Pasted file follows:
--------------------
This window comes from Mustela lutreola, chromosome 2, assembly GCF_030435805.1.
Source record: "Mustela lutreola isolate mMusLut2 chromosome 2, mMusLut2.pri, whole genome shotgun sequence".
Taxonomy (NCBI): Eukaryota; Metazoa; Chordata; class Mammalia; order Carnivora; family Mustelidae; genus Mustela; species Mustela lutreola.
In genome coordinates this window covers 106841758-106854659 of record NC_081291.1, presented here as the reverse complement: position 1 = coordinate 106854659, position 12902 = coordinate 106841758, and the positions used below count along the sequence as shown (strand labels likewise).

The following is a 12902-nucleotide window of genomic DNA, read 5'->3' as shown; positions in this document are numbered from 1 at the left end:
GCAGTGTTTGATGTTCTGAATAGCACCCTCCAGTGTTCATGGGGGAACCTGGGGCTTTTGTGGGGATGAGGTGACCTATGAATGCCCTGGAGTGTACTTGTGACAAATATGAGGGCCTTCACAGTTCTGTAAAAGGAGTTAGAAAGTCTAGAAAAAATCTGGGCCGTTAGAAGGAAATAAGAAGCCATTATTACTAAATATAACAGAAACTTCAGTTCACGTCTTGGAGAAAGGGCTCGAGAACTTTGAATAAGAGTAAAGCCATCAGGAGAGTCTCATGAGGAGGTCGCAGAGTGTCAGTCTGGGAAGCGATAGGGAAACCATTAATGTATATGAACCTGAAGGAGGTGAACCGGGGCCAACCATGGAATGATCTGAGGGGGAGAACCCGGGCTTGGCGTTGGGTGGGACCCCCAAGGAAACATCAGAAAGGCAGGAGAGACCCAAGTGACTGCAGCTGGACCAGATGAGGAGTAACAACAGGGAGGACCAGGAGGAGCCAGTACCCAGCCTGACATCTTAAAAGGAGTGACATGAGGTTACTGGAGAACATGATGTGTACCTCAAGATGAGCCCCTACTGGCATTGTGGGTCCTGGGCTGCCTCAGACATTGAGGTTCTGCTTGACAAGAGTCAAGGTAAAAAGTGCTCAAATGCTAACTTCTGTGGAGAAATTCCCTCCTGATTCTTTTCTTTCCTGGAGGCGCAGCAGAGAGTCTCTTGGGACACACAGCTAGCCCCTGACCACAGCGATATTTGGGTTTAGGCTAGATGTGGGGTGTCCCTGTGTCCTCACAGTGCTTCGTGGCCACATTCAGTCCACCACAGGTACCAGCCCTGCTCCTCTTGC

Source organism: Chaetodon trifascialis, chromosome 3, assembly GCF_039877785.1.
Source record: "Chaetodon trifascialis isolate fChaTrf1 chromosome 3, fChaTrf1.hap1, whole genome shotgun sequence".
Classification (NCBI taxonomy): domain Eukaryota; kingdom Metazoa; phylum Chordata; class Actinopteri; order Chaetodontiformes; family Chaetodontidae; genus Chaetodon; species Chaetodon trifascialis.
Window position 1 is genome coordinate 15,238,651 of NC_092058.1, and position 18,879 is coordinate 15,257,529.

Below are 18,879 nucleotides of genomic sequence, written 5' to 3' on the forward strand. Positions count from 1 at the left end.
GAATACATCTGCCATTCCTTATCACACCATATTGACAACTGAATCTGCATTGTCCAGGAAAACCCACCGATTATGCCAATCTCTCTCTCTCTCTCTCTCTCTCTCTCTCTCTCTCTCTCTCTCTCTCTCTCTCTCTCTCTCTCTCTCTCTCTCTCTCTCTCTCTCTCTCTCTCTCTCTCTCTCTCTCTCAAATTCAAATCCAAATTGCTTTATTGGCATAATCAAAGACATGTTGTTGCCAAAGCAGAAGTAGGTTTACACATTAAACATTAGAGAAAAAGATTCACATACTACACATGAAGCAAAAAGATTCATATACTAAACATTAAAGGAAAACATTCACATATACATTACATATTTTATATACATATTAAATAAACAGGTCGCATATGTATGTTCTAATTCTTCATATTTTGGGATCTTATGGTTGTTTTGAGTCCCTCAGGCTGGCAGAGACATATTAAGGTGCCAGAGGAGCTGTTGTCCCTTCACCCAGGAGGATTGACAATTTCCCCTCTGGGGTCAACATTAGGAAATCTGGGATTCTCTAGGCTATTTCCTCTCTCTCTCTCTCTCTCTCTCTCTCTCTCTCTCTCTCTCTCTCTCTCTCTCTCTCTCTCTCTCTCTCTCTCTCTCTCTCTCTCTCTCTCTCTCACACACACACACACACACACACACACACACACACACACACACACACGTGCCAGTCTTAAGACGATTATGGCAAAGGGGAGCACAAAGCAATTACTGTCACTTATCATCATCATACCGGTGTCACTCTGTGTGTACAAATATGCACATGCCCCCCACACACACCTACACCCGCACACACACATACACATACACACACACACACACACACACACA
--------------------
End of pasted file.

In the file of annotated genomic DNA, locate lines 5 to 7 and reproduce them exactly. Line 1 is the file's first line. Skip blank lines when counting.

The following is a 12902-nucleotide window of genomic DNA, read 5'->3' as shown; positions in this document are numbered from 1 at the left end:
GCAGTGTTTGATGTTCTGAATAGCACCCTCCAGTGTTCATGGGGGAACCTGGGGCTTTTGTGGGGATGAGGTGACCTATGAATGCCCTGGAGTGTACTTGTGACAAATATGAGGGCCTTCACAGTTCTGTAAAAGGAGTTAGAAAGTCTAGAAAAAATCTGGGCCGTTAGAAGGAAATAAGAAGCCATTATTACTAAATATAACAGAAACTTCAGTTCACGTCTTGGAGAAAGGGCTCGAGAACTTTGAATAAGAGTAAAGCCATCAGGAGAGTCTCATGAGGAGGTCGCAGAGTGTCAGTCTGGGAAGCGATAGGGAAACCATTAATGTATATGAACCTGAAGGAGGTGAACCGGGGCCAACCATGGAATGATCTGAGGGGGAGAACCCGGGCTTGGCGTTGGGTGGGACCCCCAAGGAAACATCAGAAAGGCAGGAGAGACCCAAGTGACTGCAGCTGGACCAGATGAGGAGTAACAACAGGGAGGACCAGGAGGAGCCAGTACCCAGCCTGACATCTTAAAAGGAGTGACATGAGGTTACTGGAGAACATGATGTGTACCTCAAGATGAGCCCCTACTGGCATTGTGGGTCCTGGGCTGCCTCAGACATTGAGGTTCTGCTTGACAAGAGTCAAGGTAAAAAGTGCTCAAATGCTAACTTCTGTGGAGAAATTCCCTCCTGATTCTTTTCTTTCCTGGAGGCGCAGCAGAGAGTCTCTTGGGACACACAGCTAGCCCCTGACCACAGCGATATTTGGGTTTAGGCTAGATGTGGGGTGTCCCTGTGTCCTCACAGTGCTTCGTGGCCACATTCAGTCCACCACAGGTACCAGCCCTGCTCCTCTTGC

Source organism: Chaetodon trifascialis, chromosome 3, assembly GCF_039877785.1.